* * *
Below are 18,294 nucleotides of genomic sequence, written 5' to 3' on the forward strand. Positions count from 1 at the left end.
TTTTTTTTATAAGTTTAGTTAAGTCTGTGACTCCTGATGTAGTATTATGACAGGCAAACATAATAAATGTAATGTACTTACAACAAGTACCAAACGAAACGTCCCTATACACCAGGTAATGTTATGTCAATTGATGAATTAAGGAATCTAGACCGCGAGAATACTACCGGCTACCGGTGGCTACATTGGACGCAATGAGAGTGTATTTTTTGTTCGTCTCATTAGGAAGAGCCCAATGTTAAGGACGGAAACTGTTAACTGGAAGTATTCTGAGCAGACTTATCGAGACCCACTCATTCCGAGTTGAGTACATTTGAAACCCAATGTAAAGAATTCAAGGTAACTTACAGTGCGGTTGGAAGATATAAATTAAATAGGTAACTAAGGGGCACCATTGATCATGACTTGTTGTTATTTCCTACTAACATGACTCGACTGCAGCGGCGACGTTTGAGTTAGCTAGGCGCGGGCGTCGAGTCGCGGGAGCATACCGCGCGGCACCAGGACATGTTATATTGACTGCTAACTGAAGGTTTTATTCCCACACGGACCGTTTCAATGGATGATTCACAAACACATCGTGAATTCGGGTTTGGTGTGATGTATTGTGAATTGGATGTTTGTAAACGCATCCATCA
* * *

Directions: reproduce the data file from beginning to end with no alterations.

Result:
Below are 18,294 nucleotides of genomic sequence, written 5' to 3' on the forward strand. Positions count from 1 at the left end.
TTTTTTTTATAAGTTTAGTTAAGTCTGTGACTCCTGATGTAGTATTATGACAGGCAAACATAATAAATGTAATGTACTTACAACAAGTACCAAACGAAACGTCCCTATACACCAGGTAATGTTATGTCAATTGATGAATTAAGGAATCTAGACCGCGAGAATACTACCGGCTACCGGTGGCTACATTGGACGCAATGAGAGTGTATTTTTTGTTCGTCTCATTAGGAAGAGCCCAATGTTAAGGACGGAAACTGTTAACTGGAAGTATTCTGAGCAGACTTATCGAGACCCACTCATTCCGAGTTGAGTACATTTGAAACCCAATGTAAAGAATTCAAGGTAACTTACAGTGCGGTTGGAAGATATAAATTAAATAGGTAACTAAGGGGCACCATTGATCATGACTTGTTGTTATTTCCTACTAACATGACTCGACTGCAGCGGCGACGTTTGAGTTAGCTAGGCGCGGGCGTCGAGTCGCGGGAGCATACCGCGCGGCACCAGGACATGTTATATTGACTGCTAACTGAAGGTTTTATTCCCACACGGACCGTTTCAATGGATGATTCACAAACACATCGTGAATTCGGGTTTGGTGTGATGTATTGTGAATTGGATGTTTGTAAACGCATCCATCA